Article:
I have written two blogs arguing that Data Management is the most important Business Discipline for the modern organization. In the first blog, “Why Data Management is Today’s Most Important Business Discipline”, I outlined my logic, including:
- Artificial Intelligence (AI) is the most powerful business discipline of our generation, with AI’s ability to continuously learn and adapt to create new sources of customer, product, service, and operational value.
- The ability of AI to drive effective and responsible decisions is uber highly dependent upon high-quality, accurate, complete, unbiased data sets.
- Data management’s focus on manufacturing high-quality, accurate, complete, unbiased data sets is instrumental to economic growth in the 21st century.
- Thusly, Data Management is the most important Business Discipline of the 21st century.
In my second blog, “Data Management as a Business Discipline – Part 2: Theorems and Principles”, I formalized the definition of a Business Discipline.
A Business Discipline consists of systematic research, observation, measurement, and experimentation resulting in the assimilation of learnings into laws, theorems, concepts, principles, practices, frameworks, and formulas to enable the consistent application and ongoing enhancements from the real-world application of that discipline.
And as part of that blog, I also introduced key Data Management “Theorems and Principles” (as playing cards) that underpin the “Data Management as a Business Discipline” argument, including Economic Value Curve, Nanoeconomics, and Analytic Profiles.
In this third blog, I will review the real-world Data Management Implementation frameworks that support the “Data Management as a Business Discipline” argument.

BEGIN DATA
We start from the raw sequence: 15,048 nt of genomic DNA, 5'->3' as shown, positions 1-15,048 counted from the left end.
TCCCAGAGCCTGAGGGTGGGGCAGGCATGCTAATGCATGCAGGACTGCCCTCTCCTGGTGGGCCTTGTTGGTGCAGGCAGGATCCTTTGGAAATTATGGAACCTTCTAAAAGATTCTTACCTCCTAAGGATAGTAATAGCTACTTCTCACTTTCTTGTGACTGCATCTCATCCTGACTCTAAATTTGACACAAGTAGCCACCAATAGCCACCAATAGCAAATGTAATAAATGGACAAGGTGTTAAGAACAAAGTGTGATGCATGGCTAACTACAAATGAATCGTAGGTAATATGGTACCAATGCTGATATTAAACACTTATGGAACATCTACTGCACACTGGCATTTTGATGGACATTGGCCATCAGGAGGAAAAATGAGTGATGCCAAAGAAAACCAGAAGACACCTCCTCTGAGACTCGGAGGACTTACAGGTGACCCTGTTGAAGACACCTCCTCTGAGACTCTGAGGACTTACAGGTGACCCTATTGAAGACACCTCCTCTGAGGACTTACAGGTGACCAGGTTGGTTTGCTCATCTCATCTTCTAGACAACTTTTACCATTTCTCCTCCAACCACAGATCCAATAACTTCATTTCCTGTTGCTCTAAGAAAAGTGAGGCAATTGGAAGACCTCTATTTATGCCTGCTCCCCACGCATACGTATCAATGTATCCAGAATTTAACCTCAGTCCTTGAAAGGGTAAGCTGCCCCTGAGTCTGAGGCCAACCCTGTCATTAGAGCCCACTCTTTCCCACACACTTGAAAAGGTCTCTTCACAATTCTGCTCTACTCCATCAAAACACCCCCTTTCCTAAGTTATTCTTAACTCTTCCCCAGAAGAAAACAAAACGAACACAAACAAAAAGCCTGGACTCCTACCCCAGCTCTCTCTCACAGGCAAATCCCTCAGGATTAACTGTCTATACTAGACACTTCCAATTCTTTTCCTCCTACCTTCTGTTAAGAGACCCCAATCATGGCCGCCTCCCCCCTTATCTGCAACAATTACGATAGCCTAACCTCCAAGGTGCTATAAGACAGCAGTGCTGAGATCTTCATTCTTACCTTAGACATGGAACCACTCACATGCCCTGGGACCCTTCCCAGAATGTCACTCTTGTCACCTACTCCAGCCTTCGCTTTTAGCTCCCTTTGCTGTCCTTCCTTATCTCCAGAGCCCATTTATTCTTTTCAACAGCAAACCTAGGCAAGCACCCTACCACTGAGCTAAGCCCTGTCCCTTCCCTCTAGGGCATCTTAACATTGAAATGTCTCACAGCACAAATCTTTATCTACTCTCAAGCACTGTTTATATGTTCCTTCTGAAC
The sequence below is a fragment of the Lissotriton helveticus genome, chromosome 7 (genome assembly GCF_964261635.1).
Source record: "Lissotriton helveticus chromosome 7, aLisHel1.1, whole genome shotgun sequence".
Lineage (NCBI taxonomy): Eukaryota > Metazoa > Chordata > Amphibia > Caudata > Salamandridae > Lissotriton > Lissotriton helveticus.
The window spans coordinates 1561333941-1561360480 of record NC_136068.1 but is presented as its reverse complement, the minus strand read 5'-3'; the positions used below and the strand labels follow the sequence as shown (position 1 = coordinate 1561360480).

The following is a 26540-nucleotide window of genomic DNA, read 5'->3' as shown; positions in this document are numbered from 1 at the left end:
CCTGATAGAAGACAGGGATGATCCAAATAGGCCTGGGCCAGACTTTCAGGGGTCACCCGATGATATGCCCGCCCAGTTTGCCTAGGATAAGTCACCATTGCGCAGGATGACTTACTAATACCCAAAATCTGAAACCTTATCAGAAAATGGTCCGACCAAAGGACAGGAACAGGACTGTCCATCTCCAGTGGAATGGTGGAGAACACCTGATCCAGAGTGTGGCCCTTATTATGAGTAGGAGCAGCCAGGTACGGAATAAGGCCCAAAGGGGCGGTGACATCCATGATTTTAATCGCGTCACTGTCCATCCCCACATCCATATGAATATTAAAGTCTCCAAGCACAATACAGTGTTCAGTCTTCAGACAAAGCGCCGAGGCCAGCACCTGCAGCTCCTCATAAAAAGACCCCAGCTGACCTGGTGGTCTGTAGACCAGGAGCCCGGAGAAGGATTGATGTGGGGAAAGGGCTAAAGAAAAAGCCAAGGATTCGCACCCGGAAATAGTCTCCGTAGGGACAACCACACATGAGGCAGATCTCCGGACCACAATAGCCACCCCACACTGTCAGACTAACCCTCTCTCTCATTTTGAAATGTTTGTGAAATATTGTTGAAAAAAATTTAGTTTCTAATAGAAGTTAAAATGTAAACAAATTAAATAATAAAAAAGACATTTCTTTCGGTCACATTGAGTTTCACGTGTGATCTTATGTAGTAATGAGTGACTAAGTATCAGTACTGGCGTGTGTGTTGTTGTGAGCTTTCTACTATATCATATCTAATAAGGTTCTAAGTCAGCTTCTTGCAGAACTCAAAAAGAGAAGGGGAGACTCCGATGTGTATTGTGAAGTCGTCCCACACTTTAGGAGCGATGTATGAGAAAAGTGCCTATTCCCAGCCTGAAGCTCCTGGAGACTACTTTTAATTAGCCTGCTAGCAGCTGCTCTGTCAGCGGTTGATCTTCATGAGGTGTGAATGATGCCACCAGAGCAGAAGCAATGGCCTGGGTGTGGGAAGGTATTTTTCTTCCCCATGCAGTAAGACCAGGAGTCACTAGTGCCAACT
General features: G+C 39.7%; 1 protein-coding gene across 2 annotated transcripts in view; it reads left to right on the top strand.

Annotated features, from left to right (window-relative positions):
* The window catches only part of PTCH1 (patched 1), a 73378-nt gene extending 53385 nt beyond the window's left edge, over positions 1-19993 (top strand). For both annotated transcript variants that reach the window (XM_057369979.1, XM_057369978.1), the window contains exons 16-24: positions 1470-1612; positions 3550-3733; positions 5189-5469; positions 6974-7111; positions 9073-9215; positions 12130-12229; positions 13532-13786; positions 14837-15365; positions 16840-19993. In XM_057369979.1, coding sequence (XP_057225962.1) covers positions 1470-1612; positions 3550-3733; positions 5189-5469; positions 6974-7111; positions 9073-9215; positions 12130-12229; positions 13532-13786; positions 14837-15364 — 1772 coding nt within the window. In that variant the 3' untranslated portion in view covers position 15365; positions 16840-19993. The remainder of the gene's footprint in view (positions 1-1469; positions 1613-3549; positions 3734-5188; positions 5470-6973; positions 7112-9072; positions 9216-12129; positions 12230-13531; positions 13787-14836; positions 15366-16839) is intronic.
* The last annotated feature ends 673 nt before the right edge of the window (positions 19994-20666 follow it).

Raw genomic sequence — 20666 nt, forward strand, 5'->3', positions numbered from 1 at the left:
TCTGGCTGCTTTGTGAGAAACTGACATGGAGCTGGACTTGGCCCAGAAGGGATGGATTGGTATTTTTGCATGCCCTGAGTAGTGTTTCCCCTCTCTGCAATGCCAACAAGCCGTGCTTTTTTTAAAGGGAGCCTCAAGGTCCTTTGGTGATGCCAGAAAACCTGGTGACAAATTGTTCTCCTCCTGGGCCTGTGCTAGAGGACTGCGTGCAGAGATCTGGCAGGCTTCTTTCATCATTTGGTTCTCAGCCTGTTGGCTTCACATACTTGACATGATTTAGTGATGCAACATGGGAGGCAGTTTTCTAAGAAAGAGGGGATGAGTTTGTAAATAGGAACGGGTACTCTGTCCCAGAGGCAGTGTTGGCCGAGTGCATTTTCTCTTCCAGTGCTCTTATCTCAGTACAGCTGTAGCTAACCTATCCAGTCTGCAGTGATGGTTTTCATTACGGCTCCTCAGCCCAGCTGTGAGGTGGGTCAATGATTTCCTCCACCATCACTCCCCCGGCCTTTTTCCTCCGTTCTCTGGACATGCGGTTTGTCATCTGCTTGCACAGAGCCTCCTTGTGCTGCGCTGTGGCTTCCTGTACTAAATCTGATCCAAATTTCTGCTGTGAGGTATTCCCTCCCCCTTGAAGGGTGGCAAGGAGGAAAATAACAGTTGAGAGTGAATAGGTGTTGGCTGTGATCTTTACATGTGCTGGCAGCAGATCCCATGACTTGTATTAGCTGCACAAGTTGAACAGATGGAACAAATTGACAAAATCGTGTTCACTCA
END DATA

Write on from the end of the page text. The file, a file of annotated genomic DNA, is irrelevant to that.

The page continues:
DM Framework #1: Data & Analytics Business Model Maturity Index
The Data & Analytics Business Model Maturity Index (originally called Big Data Business Model Maturity Index) was the first data management framework I developed. I created this framework to help organizations benchmark and guide their journey at becoming more effective at leveraging data and analytics to power their business and operational models. It’s a measure of business model effectiveness, not technical competency, with data and analytics (Figure 1).
Figure 1: Data & Analytics Business Model Maturity Index
I also provided details or checked items on the data management, data science, business management, and cultural capabilities necessary to navigate the Data & Analytics Business Model Maturity Index (Figure 2).
Figure 2: Data & Analytics Business Model Maturity – Stages Maturation
Data Management Framework #2: Value Engineering Framework
Maybe my most powerful Data Management framework, the Value Engineering Framework, ensures that organizations are focusing their data and analytics capabilities on optimizing and accelerating the organization’s value creation capabilities (Figure 3).
Figure 3: Value Engineering Framework
I created and orchestrated a series of design canvases to support the business and data science collaborative Value Engineering ideation, validation, valuation, and prioritization processes (Figure 4).
Figure 4: Value Engineering Framework Design Canvases
Data Management Framework #3: Thinking Like a Data Scientist
The final Data Management framework I’ll cover (in this blog) is the “Thinking Like a Data Scientist” (TLADS) methodology. The methodology drives business and data science team collaboration and alignment in ideating, valuing, and detailing the data engineering and data science development requirements to support the organization’s key use cases (Figure 5).
Figure 5: “The Art of Thinking Like a Data Scientist” Methodology
The framework comes with design canvases, worksheets, examples, and hands-on exercises, all engineered to reinforce the fundamental concepts of the collaborative ideation, design-centric, human-empowered TLADS Data Science development methodology (Figure 6).
Figure 6: “Thinking Like a Data Scientist” Design Canvases
Data Management Frameworks Summary
If our goal is to turn Data Management into a Business Discipline, then we need a series of pragmatic, inter-related frameworks that proactively guide the organization in driving cross-organizational collaboration and alignment in where and how to apply data and analytics to power their organization’s business and operational models. And those frameworks need to be coupled with design canvases, worksheets, examples, and hands-on exercises so that we can scale the training and operationalization around Data Management as the most important Business Discipline of our generation.